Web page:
Cam Position Sensor or CPS is a key component in 7.3 Powerstroke diesel engine trucks like any other vehicle. It tracks the relative speed and RPM of the engine as well as sets the ignition timing. So, the consequences of the 7.3 CPS failure or malfunction will be catastrophic. Now the question arises, are there any failure symptoms of the 7.3 cam position sensor?
The 7.3 Powerstroke CPS failure symptoms include engine stalling, hard start, increased fuel consumption, engine not starting, inconsistent acceleration, etc are most frequent. And there are several other signs too. When you find any cam failure warning, diagnose it soon to know why this is happening. If the cam sensor is really bad, you can fix it by replacing it, either recalling the part or purchasing a new one.
This article will explain the different symptoms of a faulty 7.3L cam sensor, its solutions, replacement hacks, and costs. Keep reading and know the right way to troubleshoot the 7.3 CPS failure symptoms on your own.
7.3 powerstroke cps failure symptoms – easy Diagnosis
Ford 7.3 Powerstroke or Legendary 7.3 diesel engine CPS may fail over time either for normal wear, accidents, power problem, or sensor faults.
|Common Problems||Possible Solutions|
|Low fuel economy and power (Sluggish rides)||1. Clean a clogged filter|
2. Seal the transmission fluid leak
3. Replace the CPS
4. Check for any 6-speed transmission problem
|Long crank||1. Changing the CPS|
2. Clean a clogged filter
3. Cleaning dirty or corroded battery terminals
4. Fixing the starter
|Not running smoothly||1. Fuel injector and spark plug replacement|
2. Cleaning clogged and dirty filter
3. Changing the CPS
4. Sealing all fluid leaks
|High Output alternator fails||1. Fix the alternator overcharging problem|
2. Replace the CPS
3. Fix the wiring between the alternator and CPS
|Engine misfires or shakes excessively||1. Replace the spark plug |
2. Check the wiring with the battery to the spark plug
3. Clean or replace a faulty coil or fuel injector
4. Replace the CPS
A bad CPS will cause the car to go nuts. Starting from a rough idle to all the way to engine failure. You ain’t safe from nothing. Diagnose the problem pronto, else your engine is in big trouble.
Here are almost all the problems you can face due to a 7.3 powerstroke CPS failure:
#1- Rough idle
An engine needs three things to run, that is fuel, air, and spark. If any one of these is missing or not working properly, the truck will have a rough idle. A rough idle is the most common problem due to a truck’s Crankshaft position sensor. The only way to fix it is by replacing the CPS.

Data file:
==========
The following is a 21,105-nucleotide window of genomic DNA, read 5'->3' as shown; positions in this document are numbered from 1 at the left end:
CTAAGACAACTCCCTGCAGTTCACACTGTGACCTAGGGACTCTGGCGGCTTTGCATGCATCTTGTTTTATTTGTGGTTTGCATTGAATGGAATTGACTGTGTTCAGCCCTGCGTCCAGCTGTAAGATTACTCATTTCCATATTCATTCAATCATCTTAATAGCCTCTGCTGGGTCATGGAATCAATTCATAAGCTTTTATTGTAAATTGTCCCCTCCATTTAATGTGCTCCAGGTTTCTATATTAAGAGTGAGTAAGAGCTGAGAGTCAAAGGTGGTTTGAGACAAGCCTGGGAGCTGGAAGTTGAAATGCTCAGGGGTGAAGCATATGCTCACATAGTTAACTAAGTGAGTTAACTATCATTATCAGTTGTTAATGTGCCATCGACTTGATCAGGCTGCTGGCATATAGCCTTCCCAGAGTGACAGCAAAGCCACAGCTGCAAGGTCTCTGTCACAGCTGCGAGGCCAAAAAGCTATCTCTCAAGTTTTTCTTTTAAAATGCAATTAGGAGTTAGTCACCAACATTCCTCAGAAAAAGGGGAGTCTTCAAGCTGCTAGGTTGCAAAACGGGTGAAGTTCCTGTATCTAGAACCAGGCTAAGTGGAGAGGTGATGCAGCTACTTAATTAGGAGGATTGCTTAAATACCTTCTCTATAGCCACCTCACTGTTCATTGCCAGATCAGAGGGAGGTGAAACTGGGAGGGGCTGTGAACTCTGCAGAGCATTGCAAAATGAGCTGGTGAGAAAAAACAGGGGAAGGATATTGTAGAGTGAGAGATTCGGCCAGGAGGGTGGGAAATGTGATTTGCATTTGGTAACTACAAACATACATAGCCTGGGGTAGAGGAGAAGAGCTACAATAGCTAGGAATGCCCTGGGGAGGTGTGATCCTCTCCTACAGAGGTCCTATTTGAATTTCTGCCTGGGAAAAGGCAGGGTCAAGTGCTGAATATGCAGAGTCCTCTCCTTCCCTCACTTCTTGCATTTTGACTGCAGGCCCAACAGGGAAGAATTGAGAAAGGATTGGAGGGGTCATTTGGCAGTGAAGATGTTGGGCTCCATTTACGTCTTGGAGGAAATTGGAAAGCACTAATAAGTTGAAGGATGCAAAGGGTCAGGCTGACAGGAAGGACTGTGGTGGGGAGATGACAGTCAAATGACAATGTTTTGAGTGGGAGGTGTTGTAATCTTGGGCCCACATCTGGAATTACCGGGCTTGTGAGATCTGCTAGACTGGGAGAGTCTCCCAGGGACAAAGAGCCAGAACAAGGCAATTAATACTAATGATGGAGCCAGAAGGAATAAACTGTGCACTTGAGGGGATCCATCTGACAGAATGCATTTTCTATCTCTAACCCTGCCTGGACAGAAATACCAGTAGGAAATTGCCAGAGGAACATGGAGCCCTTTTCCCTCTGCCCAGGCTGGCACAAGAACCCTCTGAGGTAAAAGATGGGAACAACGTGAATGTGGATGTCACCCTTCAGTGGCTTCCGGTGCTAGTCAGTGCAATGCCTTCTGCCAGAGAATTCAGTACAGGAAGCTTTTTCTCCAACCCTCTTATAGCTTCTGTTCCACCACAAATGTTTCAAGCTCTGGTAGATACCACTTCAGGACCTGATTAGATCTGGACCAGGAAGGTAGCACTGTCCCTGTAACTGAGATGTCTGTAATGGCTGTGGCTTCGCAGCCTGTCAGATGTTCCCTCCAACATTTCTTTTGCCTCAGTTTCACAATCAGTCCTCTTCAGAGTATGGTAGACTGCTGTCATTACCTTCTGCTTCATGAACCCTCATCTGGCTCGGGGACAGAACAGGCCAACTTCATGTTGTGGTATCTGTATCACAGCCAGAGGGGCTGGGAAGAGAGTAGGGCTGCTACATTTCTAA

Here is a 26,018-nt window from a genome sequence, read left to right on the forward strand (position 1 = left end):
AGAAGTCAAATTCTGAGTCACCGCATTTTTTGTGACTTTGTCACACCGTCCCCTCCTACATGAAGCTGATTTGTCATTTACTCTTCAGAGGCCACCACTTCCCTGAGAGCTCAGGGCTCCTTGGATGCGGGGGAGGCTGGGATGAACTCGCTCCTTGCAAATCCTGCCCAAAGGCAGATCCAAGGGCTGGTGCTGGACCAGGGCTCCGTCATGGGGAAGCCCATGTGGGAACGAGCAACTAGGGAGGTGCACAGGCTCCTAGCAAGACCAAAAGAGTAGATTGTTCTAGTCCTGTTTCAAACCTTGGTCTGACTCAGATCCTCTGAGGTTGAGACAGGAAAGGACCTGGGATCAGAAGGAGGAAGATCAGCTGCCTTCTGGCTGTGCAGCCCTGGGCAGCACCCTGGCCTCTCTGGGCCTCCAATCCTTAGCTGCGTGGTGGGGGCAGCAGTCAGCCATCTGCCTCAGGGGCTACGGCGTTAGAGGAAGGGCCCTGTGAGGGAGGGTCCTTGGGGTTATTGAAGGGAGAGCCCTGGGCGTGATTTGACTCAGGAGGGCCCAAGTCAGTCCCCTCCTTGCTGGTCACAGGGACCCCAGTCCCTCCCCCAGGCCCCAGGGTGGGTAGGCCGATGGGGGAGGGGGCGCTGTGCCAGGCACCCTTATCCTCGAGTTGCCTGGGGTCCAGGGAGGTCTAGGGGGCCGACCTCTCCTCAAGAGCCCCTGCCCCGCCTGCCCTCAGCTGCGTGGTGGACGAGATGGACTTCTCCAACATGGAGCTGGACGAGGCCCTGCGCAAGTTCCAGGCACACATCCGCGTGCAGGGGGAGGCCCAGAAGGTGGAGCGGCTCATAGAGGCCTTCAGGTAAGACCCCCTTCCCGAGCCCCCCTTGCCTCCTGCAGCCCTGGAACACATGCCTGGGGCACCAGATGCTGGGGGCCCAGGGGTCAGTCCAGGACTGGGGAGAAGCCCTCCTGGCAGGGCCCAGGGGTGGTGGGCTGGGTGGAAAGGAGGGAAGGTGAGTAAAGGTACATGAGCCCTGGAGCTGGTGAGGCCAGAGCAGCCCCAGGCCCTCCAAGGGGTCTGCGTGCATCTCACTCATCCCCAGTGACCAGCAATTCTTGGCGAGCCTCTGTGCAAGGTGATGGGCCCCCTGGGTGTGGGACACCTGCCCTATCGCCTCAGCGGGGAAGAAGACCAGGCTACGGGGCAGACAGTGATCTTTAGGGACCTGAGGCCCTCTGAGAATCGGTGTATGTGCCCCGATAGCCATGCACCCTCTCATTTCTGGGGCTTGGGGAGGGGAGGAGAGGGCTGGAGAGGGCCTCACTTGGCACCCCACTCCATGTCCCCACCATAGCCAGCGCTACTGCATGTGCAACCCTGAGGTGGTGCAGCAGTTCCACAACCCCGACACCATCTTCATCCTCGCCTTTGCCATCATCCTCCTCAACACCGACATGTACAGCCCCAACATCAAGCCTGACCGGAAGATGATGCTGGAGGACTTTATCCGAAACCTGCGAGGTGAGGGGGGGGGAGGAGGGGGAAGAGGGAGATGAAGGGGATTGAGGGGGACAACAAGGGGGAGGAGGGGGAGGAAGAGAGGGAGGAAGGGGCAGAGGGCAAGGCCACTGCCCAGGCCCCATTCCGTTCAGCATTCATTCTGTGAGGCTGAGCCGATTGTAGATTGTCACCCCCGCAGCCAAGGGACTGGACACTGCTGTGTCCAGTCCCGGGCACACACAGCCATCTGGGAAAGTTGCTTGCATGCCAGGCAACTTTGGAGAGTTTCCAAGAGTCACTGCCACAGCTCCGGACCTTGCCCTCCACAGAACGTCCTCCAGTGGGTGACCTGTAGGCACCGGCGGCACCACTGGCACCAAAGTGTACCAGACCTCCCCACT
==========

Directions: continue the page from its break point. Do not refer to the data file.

#2- Low fuel economy and power (Sluggish rides)
After a rough idle the second more common problem is low fuel economy or the driving feels sluggish. If your fuel economy is taking a nose-dive , change the CPS as soon as possible. The CPS can also damage the spark plug if you don’t resolve it.
#3- Long crank
The crankshaft position sensor will monitor the position plus the rotation speed of the crankshaft. Turns out, a faulty CPS will increase the cranking time when starting the engine. So, if you ever face longer cranking time, check the CPS before doing something crazy with the engine.
#4- Not running smoothly
All of a sudden you may find your truck stops or run erratically. A broken CPS may cause the problem.
#5- High Output alternator fails
As the CPS tells the engine computer where the crank is in its rotation, its failure can cause your alternator to fail as well. The computer will lose its noodle and won’t know when to fire the spark plugs or inject fuel into the cylinders.
#6- Cranks up but no start
If the truck cranks up, but doesn’t start, then you’re in for big trouble. Sometimes, the problem is in the CPS. But it can also be due to the battery, spark plug, and even the engine itself. When changing the CPS doesn’t work, try replacing the battery terminals or the spark plug as well.
#7- Tachometer will not move on extended cranking
Here you can face a few problems like a problem in the ignition system, a faulty tachometer, or a gone rogue CPS. A bad CPS combined with corrosion can prevent contact between the wires and terminals. Thus, the tachometer will not move on extended cranking.
#9- Engine misfires or shakes excessively
Due to a broken CPS, the truck’s computer won’t know when to fire the spark plugs, which will cause engine misfiring or even shaking. To fix this problem, you must tighten all the connections of the fuel, air, and spark first. And then replace the CPS.
How to Fix 7.3L CPS If It Has Any Failure Symptoms?
If you see any of the above-mentioned symptoms in the cam sensor, you should do the following things to solve the problem.
- Step 1: Take the car to a mechanic to check whether the cam sensor is okay or not.
- Step 2: If the sensor is okay check the other possible parts like injectors.
- Step 3: When you’re sure that the fault is on CPS. Buy a new CPS and replace it soon.
CPS failure may happen suddenly, so it’s recommended to keep a replacement 7.3 CPS in the jockey box so that you can change it immediately in need of essence.